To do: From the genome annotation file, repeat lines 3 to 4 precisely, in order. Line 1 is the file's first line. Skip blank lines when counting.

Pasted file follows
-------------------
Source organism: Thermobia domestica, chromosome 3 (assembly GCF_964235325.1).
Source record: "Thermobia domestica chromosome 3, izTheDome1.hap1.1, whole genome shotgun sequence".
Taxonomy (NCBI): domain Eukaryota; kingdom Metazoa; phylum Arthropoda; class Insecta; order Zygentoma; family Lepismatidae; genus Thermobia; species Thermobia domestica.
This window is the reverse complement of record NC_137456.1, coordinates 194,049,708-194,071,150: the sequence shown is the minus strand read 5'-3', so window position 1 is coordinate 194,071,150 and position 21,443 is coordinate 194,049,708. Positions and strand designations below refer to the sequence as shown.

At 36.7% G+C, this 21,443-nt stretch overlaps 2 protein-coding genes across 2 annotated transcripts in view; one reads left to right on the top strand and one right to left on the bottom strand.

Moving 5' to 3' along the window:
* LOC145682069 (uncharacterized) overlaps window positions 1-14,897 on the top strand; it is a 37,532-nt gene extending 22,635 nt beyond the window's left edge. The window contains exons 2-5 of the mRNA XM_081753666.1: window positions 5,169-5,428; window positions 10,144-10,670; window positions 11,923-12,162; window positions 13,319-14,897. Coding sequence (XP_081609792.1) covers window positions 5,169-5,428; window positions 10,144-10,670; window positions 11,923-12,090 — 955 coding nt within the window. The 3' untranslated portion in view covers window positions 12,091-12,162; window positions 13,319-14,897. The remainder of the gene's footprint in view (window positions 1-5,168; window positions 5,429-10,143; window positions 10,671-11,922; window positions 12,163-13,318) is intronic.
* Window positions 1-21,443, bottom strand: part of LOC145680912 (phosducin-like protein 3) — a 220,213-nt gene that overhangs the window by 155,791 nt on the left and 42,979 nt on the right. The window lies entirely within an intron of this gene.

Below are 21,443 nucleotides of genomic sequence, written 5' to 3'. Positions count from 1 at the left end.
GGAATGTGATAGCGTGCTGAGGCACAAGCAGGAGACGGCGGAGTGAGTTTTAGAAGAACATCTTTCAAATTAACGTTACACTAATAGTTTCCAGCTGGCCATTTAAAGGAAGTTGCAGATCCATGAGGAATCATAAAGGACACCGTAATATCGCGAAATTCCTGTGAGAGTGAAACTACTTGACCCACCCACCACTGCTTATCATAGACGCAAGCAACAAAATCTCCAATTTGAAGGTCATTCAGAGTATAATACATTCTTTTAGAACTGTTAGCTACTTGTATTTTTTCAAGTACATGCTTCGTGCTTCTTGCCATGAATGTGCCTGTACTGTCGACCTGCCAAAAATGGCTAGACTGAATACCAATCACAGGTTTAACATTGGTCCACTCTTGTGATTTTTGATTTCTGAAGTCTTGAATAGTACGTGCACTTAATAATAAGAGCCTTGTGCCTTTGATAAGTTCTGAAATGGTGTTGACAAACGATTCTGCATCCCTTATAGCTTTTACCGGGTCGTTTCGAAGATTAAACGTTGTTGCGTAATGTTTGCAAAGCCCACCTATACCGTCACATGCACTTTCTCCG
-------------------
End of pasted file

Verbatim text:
Taxonomy (NCBI): domain Eukaryota; kingdom Metazoa; phylum Arthropoda; class Insecta; order Zygentoma; family Lepismatidae; genus Thermobia; species Thermobia domestica.
This window is the reverse complement of record NC_137456.1, coordinates 194,049,708-194,071,150: the sequence shown is the minus strand read 5'-3', so window position 1 is coordinate 194,071,150 and position 21,443 is coordinate 194,049,708. Positions and strand designations below refer to the sequence as shown.